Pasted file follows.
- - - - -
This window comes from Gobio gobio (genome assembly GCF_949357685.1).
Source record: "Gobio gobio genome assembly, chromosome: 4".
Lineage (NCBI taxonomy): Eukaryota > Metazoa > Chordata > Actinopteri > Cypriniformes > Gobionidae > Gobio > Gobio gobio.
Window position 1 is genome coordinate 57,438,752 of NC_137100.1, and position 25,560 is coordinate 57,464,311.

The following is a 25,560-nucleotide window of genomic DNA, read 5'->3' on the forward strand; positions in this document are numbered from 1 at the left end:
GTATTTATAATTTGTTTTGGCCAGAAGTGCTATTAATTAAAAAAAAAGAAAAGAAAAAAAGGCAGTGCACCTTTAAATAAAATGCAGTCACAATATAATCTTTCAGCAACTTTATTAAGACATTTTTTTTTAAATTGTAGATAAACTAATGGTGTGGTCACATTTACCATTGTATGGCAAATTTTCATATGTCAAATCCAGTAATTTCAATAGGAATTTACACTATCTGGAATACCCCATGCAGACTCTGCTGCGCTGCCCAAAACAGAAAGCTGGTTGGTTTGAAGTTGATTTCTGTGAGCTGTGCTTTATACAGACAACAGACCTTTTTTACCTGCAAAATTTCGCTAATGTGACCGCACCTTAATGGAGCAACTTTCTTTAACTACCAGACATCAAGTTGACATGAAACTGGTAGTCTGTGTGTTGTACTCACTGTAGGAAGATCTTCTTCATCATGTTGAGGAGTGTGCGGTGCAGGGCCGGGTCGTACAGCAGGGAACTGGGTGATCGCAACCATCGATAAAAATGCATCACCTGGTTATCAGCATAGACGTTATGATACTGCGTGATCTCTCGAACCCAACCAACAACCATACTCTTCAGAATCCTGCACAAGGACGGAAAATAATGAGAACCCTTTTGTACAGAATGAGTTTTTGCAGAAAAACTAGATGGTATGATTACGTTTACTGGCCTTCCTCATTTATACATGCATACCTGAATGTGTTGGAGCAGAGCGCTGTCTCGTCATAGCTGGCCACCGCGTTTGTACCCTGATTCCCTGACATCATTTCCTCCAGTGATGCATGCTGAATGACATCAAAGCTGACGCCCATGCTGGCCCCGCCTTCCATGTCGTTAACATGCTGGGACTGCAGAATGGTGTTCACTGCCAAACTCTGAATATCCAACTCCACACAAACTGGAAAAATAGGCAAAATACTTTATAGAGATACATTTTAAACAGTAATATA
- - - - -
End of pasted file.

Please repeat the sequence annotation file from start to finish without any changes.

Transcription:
This window comes from Gobio gobio (genome assembly GCF_949357685.1).
Source record: "Gobio gobio genome assembly, chromosome: 4".
Lineage (NCBI taxonomy): Eukaryota > Metazoa > Chordata > Actinopteri > Cypriniformes > Gobionidae > Gobio > Gobio gobio.
Window position 1 is genome coordinate 57,438,752 of NC_137100.1, and position 25,560 is coordinate 57,464,311.

The following is a 25,560-nucleotide window of genomic DNA, read 5'->3' on the forward strand; positions in this document are numbered from 1 at the left end:
GTATTTATAATTTGTTTTGGCCAGAAGTGCTATTAATTAAAAAAAAAGAAAAGAAAAAAAGGCAGTGCACCTTTAAATAAAATGCAGTCACAATATAATCTTTCAGCAACTTTATTAAGACATTTTTTTTTAAATTGTAGATAAACTAATGGTGTGGTCACATTTACCATTGTATGGCAAATTTTCATATGTCAAATCCAGTAATTTCAATAGGAATTTACACTATCTGGAATACCCCATGCAGACTCTGCTGCGCTGCCCAAAACAGAAAGCTGGTTGGTTTGAAGTTGATTTCTGTGAGCTGTGCTTTATACAGACAACAGACCTTTTTTACCTGCAAAATTTCGCTAATGTGACCGCACCTTAATGGAGCAACTTTCTTTAACTACCAGACATCAAGTTGACATGAAACTGGTAGTCTGTGTGTTGTACTCACTGTAGGAAGATCTTCTTCATCATGTTGAGGAGTGTGCGGTGCAGGGCCGGGTCGTACAGCAGGGAACTGGGTGATCGCAACCATCGATAAAAATGCATCACCTGGTTATCAGCATAGACGTTATGATACTGCGTGATCTCTCGAACCCAACCAACAACCATACTCTTCAGAATCCTGCACAAGGACGGAAAATAATGAGAACCCTTTTGTACAGAATGAGTTTTTGCAGAAAAACTAGATGGTATGATTACGTTTACTGGCCTTCCTCATTTATACATGCATACCTGAATGTGTTGGAGCAGAGCGCTGTCTCGTCATAGCTGGCCACCGCGTTTGTACCCTGATTCCCTGACATCATTTCCTCCAGTGATGCATGCTGAATGACATCAAAGCTGACGCCCATGCTGGCCCCGCCTTCCATGTCGTTAACATGCTGGGACTGCAGAATGGTGTTCACTGCCAAACTCTGAATATCCAACTCCACACAAACTGGAAAAATAGGCAAAATACTTTATAGAGATACATTTTAAACAGTAATATA